Dead Sea Sparrow (Passer moabiticus)

Dead Sea Sparrow

[order] PASSERIFORMES | [family] Passeridae | [latin] Passer moabiticus | [UK] Dead Sea Sparrow | [FR] Moineau de la mer Morte | [DE] Moabsperling | [ES] Gorrin del Mar Muerto | [NL] Moabmus


Genus Species subspecies Breeding Range Breeding Range 2 Non Breeding Range
Passer moabiticus EU Israel to w Pakistan
Passer moabiticus mesopotamicus
Passer moabiticus moabiticus
Passer moabiticus yatii

Physical charateristics

Distinctly trim sparrow, smallest and (males) most colourful of genus. Male has grey head with pale supercilium, streak under eye, and submoustachial stripe turning up round cheek, and black bib; yellow-buff tone to rear supercilium and lower part of moustache unique within genus. Female buffier above and cleaner below than all other Passer except Desert Sparrow; also shows yellow in supercilium and on side of throat; as male, lacks bold wing-bars.

wingspan min.: 19 cm wingspan max.: 20 cm
size min.: 12 cm size max.: 13 cm
incubation min.: 9 days incubation max.: 16 days
fledging min.: 11 days fledging max.: 16 days
broods: 2   eggs min.: 2  
      eggs max.: 5  


Eurasia : Israel to West Pakistan


Patchily distributed in south-west Asia near watercourses or pools in arid usually lowland regions where shrubs such as tamarisk, thick scrub, or trees afford cover and nest-sites; in Israel, also in well-vegetated cultivated land.


Egg-laying in Israel from end of March, from late April in Cyprus. In Israel, commonly 2(-3) broods. Nest is built mostly 1-10 m above ground in branches of trees near water or standing in water; occasionally recorded at least 2 km from water. Nest: bulky, open globular or cone-shaped structure built of stiff dry twigs, 15-25 cm long, finely interwoven round branches of tree (resembling small nest of Magpie), lined with thick pad of plant down, seed panicles, fibres, and feathers. Domed, with entrance hole 40 mm wide spiralling down from top to cup. Eggs are sub-elliptical, smooth and slightly glossy. Ground-colour white or buffish, but often completely obscured by purplish-brown or grey spots and speckling; 1-2 eggs in clutch much lighter with only sparse spotting at large end. Clutch: Israel, 4-5 (1-6) which are incubated for 9-16 days. YOunf fledge after 11-13 days.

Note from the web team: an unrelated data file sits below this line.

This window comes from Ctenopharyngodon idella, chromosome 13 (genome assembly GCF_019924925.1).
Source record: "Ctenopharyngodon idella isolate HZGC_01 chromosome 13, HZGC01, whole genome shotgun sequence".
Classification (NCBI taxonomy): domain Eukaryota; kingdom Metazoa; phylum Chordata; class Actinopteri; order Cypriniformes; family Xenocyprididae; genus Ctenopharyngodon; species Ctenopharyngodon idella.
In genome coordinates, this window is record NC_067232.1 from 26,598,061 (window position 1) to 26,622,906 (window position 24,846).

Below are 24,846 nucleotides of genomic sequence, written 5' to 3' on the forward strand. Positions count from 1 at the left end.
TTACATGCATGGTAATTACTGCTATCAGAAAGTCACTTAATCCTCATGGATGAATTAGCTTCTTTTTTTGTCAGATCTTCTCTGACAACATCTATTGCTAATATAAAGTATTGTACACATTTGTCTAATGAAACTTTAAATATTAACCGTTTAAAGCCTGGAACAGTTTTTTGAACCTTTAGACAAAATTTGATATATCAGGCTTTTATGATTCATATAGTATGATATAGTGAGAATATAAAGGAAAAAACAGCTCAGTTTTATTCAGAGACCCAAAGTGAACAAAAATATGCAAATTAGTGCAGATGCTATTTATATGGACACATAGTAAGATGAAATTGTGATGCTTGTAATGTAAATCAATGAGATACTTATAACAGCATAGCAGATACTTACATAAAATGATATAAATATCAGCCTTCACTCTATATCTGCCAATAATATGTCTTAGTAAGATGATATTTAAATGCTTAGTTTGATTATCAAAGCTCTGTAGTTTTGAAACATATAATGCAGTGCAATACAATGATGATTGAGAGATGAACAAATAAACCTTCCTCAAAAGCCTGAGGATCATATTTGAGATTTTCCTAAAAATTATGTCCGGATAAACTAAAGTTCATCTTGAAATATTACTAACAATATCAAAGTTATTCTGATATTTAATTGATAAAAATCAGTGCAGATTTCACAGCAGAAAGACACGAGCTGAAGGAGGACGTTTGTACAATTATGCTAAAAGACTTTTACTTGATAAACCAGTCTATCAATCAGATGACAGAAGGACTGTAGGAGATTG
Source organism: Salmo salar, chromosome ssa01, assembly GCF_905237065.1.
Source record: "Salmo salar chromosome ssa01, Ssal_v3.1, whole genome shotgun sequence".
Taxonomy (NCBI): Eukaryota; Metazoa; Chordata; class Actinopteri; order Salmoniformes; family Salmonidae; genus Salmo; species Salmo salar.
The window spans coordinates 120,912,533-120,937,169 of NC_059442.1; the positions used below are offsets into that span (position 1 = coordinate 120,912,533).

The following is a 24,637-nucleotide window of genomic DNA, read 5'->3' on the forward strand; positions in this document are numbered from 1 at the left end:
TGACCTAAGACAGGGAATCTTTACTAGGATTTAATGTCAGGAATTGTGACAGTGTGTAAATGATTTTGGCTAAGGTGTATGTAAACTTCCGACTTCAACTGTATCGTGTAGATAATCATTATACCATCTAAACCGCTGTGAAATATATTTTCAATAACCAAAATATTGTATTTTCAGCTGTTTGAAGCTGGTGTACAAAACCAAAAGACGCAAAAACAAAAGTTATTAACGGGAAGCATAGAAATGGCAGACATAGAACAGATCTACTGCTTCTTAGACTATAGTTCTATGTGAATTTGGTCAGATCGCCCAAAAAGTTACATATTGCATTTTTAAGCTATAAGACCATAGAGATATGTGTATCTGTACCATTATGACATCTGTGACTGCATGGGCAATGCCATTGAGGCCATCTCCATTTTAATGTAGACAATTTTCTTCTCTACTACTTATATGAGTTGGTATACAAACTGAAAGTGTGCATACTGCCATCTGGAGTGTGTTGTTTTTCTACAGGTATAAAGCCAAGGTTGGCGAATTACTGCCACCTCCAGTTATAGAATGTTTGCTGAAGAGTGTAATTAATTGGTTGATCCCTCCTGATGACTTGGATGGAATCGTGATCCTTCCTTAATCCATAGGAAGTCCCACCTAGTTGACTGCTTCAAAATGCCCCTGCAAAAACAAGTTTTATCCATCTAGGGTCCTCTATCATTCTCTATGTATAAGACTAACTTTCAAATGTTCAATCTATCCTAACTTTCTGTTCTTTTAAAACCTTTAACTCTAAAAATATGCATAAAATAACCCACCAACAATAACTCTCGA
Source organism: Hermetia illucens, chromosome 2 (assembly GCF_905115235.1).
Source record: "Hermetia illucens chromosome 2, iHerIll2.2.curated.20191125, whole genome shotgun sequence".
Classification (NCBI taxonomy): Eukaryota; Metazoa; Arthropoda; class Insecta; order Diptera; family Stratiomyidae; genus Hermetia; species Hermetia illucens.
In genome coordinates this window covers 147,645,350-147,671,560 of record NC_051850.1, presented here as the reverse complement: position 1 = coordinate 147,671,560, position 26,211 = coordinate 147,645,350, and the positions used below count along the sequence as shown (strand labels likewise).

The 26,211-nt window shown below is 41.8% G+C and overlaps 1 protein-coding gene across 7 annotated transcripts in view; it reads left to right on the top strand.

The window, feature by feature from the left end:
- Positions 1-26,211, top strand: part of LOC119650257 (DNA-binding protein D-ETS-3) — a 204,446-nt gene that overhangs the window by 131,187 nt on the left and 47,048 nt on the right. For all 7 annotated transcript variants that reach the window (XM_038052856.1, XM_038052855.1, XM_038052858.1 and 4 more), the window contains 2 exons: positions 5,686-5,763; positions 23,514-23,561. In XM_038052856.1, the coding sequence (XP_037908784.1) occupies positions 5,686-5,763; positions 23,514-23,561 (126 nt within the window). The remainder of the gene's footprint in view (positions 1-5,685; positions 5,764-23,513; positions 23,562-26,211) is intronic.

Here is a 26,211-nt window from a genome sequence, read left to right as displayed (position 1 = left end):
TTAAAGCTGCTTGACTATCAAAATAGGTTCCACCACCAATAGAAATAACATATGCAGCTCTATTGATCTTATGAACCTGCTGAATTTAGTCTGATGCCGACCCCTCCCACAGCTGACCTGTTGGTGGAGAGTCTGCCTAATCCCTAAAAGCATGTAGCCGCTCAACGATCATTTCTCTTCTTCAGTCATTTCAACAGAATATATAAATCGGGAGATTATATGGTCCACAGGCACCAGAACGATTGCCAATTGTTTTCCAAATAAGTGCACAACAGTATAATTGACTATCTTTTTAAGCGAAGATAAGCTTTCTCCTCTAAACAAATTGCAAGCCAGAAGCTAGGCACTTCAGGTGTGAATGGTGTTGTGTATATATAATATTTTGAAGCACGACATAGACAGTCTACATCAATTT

Feeding habits

Mainly seeds, especially of grasses. Most food sought on ground, but seen taking seeds from tamarisk trees and papyrus, and majority of insect food obtained by searching leaves of bushes and small trees such as tamarisk and willow.


This species has a very large range, and hence does not approach the thresholds for Vulnerable under the range size criterion (Extent of Occurrence <20,000 km2 combined with a declining or fluctuating range size, habitat extent/quality, or population size and a small number of locations or severe fragmentation). The population trend appears to be stable, and hence the species does not approach the thresholds for Vulnerable under the population trend criterion (>30% decline over ten years or three generations). The population size may be moderately small to large, but it is not believed to approach the thresholds for Vulnerable under the population size criterion (<10,000 mature individuals with a continuing decline estimated to be >10% in ten years or three generations, or with a specified population structure). For these reasons the species is evaluated as Least Concern.
Passer moabiticus breeds locally in Cyprus and southern Turkey, with Europe
accounting for less than a quarter of its global breeding range. Its European breeding
population is very small (as few as 900 pairs), but underwent a large increase between
1970-1990, which outweighed the moderate decline (>10%) it suffered during 1990-
2000. Although the size of the European population could render it susceptible to
the risks affecting small populations, it is marginal to a much larger non-European
population. Consequently, the species is provisionally evaluated as Secure.
Dead Sea Sparrow status Least Concern


Many, or locally all, birds absent from breeding colonies October-March, but this appears to be more of a dispersal into feeding areas in cultivated land than a directed migration.

Distribution map

Dead Sea Sparrow distribution range map

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